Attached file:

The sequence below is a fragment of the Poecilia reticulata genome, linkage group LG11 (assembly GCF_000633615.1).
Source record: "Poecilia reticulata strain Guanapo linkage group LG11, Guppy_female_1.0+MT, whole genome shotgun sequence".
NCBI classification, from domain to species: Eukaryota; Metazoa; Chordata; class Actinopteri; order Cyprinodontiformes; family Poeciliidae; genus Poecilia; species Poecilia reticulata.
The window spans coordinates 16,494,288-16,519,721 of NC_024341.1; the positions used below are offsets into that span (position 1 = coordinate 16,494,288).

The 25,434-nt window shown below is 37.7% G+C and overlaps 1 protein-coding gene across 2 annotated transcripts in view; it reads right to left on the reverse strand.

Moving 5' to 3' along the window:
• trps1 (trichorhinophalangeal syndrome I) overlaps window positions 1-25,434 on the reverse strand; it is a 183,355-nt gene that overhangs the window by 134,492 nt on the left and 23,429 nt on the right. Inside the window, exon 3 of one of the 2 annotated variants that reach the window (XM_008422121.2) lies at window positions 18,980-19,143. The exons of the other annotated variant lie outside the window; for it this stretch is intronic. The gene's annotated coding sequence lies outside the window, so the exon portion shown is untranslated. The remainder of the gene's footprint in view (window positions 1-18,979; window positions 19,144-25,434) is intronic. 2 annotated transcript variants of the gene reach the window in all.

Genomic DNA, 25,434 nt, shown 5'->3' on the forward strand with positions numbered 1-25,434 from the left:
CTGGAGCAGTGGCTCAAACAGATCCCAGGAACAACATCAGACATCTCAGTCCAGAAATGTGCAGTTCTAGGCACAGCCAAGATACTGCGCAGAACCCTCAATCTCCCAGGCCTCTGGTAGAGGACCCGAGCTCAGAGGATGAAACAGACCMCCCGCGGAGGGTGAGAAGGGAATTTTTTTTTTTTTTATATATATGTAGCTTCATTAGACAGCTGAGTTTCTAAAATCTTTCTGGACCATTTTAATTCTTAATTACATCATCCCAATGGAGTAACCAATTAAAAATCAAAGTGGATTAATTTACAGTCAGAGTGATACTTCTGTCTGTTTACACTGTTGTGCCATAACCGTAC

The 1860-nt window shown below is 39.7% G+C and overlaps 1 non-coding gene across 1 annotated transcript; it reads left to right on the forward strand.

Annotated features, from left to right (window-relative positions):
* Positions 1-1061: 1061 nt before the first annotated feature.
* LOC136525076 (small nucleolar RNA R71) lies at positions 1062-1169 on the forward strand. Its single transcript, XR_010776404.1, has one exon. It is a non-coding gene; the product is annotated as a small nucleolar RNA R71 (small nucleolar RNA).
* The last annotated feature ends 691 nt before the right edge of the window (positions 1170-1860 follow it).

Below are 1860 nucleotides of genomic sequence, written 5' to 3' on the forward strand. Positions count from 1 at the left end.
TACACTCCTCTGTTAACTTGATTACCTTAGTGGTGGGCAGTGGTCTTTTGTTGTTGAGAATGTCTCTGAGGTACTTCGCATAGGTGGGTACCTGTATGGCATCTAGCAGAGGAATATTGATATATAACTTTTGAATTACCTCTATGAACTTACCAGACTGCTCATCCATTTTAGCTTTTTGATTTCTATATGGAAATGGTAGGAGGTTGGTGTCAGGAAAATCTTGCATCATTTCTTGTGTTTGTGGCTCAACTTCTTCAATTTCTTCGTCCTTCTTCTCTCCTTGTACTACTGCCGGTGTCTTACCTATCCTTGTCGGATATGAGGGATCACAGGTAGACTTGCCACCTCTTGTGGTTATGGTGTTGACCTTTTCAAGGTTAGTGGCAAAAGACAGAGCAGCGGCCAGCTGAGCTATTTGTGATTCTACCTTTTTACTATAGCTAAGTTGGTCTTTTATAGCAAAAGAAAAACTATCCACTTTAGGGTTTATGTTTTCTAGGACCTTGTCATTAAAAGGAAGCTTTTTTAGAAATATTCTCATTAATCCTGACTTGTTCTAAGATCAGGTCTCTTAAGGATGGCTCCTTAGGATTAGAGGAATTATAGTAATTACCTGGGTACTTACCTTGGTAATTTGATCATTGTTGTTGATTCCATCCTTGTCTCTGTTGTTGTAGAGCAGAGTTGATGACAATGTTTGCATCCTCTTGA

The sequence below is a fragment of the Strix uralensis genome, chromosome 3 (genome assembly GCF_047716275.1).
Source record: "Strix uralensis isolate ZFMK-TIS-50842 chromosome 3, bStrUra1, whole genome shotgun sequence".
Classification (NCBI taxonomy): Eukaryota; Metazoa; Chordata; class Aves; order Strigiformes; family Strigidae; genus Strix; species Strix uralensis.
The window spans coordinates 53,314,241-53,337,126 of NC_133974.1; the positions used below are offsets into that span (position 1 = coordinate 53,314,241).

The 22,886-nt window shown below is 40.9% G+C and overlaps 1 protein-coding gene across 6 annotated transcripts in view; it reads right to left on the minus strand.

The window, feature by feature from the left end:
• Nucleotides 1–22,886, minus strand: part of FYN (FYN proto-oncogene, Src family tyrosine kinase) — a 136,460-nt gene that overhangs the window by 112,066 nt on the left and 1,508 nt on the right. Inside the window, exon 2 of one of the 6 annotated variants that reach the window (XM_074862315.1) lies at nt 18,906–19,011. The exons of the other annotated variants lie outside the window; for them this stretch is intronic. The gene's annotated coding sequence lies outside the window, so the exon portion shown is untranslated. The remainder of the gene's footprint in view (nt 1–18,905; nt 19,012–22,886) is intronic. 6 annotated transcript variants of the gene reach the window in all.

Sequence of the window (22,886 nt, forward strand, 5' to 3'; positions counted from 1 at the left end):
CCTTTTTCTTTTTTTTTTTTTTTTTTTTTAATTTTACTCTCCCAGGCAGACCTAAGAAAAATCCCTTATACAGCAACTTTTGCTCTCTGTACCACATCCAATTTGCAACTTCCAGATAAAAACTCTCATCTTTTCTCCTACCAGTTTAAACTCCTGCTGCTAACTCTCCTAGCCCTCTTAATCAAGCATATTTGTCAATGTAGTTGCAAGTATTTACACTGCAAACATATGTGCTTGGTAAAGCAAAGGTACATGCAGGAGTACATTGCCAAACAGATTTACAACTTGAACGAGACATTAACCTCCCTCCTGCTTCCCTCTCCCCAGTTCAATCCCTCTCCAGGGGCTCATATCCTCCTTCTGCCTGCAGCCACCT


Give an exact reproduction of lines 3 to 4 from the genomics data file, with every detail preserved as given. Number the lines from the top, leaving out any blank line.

NCBI classification, from domain to species: Eukaryota; Metazoa; Chordata; class Actinopteri; order Cyprinodontiformes; family Poeciliidae; genus Poecilia; species Poecilia reticulata.
The window spans coordinates 16,494,288-16,519,721 of NC_024341.1; the positions used below are offsets into that span (position 1 = coordinate 16,494,288).